So this half-grown cat, potentially in training to be an inside-outside cat (one lap cat can be nice, yes?) had been naughty, and knew it; up on the table, grabbed a chicken bone, while I was upstairs singing to Smidgen... I was trying to move him out the door, he evaded, I grabbed- and he BIT.

  Dumb, dumb, dumb- and expensive.  And I so knew better.

  Just call me Sven.




10 comments:

Jan said...

That is a great parable.

My father was an electrician as a young man. He worked his way up to electrical engineer. There was nothing he didn't know about electricity.

One day when he was in his 50s he was working on repairing my electric stove. I don't know what happened, but there was a arc in the air, he was thrown across the room and we had a small fire.

All he said was, "Guess I learned something today."

Ruben said...

The thing is, my cat Mabel had a soft and pure white belly. But she hated having it stroked--she kept all that downy softness for herself.

One day she was lazing around, lying on her side. I started stroking her belly, thinking I could pull back before she got me. But get me she did; I went to the hospital when I found the red streaks had hit my shoulder. Five days of visits for intravenous antibiotics and $1500 worth of drugs. Thank you Canadian Medicare!

The doctor said cats teeth are like syringes of bacteria--very nasty.

christina said...

Take care of that hand.

Always full of appreciation for your generous posts, so thank you for that!

We'll be sending healing thoughts your way.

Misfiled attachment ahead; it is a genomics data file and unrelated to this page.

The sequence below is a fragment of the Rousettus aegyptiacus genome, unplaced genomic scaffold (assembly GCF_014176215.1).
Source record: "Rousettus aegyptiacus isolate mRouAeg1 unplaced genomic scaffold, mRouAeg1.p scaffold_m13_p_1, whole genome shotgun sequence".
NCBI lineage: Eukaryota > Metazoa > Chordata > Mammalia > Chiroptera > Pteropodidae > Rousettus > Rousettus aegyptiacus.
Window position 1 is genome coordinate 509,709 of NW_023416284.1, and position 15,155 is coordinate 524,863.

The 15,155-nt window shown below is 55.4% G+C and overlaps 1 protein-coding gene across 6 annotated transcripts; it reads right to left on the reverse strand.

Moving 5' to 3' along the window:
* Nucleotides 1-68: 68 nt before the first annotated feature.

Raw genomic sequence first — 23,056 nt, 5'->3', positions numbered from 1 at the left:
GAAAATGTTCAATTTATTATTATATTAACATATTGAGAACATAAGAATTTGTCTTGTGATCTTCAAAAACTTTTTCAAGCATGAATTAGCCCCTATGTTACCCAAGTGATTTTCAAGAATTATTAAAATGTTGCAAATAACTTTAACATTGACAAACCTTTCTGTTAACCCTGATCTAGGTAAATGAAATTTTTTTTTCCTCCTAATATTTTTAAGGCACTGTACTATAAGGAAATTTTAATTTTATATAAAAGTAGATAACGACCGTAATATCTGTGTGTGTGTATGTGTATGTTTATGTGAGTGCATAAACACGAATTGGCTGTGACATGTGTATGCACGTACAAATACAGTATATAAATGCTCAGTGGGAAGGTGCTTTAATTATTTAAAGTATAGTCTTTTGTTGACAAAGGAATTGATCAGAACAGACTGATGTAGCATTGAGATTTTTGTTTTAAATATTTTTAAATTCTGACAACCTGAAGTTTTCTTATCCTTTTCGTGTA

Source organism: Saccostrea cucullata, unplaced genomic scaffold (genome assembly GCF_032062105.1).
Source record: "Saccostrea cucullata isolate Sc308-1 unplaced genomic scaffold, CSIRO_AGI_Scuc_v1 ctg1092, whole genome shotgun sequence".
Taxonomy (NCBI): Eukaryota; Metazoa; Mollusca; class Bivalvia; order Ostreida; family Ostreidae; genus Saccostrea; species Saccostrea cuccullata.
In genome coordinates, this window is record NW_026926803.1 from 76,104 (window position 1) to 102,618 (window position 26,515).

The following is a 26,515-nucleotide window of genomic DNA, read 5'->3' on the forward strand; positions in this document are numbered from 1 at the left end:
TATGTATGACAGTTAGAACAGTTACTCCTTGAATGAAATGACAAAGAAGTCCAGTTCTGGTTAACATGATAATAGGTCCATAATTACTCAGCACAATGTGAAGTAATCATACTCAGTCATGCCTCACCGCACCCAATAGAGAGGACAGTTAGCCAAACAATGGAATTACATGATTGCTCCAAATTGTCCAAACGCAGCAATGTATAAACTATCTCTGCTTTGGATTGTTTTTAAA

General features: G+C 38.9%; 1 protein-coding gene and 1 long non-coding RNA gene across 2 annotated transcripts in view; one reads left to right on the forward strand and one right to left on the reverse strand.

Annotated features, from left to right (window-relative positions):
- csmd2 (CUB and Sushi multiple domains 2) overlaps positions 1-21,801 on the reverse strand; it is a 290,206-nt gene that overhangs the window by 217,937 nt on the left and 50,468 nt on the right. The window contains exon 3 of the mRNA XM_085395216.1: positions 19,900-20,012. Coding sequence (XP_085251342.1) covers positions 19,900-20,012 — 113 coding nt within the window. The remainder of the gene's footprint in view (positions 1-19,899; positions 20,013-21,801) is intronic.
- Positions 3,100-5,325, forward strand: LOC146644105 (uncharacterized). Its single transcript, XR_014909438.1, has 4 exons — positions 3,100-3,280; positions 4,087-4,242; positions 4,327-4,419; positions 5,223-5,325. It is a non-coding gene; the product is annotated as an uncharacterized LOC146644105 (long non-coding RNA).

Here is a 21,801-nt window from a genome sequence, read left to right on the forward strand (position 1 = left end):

Mark P said...

It's true. All of it. Lumberjack rules and cat bites. My wife was bitten twice by the same cat, almost exactly a year apart. Once all she needed was shots. The second time she ended up in the hospital. Our vet says any time a cat bites him he gives himself the antibiotic as a matter of course.

Susan Och said...

I dealt blackjack to a woman who had a hand in an elaborate brace/bandage. She told me that her elderly cat had to be put down and, on the vet's table, as her last act, bit her owner and held on, resulting in a wound that required hospitalization for the infection. Months later and she was still recovering. She also still had fond feelings for the cat.

Greenpa said...

Susan- good to hear from you, and - yike. My normal rule for wrassling cats is- only with serious leather gloves and heavy long sleeves. The thing about hand bites - that my emergency room doctor explained, but I never saw during my web homework - is that the very sharp cat's tooth only has to nick into a tendon sheath, and you can wind up with an infection inside the sheath or the tendon itself. Antibiotics don't penetrate the tough tissue well enough, and it's surgery at that point. And your hand is totally full of tendons, ligaments, and all the accompanying bits.

Greenpa said...

Susan - "She also still had fond feelings for the cat."

And I understand. I think the proof of self- awareness in other species is completely convincing, and I include cats and dogs there.

I would have to believe her cat knew what was going on- and cats are exceptionally tenacious of life. Besides the ancient "they have 9 lives"; my own vet once told us, when we brought a cat in to be stapled back together after a run-in with either a raccoon or coyote - "What vets say is; with cats, if all the parts are in the same room, the cat will get better."

I don't blame the cats. They're being cats. Most mistakes with animals come from our human tendency to see them as humans; and of course, they aren't. Their minds, senses, and intelligences are very, very different from ours.

Susan Och said...

I'm thinking that you might want to read what I wrote about ads when I first put them on my blog in 2005:href="http://frconnect.blogspot.com/search?q=artificial+intelligence">Artificial Intelligence and Chickens

Susan Och said...

HA! I'm so out-of-blogging that I can't write a proper link tag anymore! I see from my Reader that you wrote a review of the ad program, but it doesn't show up when I click on your blog. I'm guessing that they are sensitive about reviews of their product. I'd love to hear about your experience.

Susan Och said...

I see from my Reader that you wrote a post about your experience with ads, ("How Rude") but I can't seem to actually read it. Are you being censored?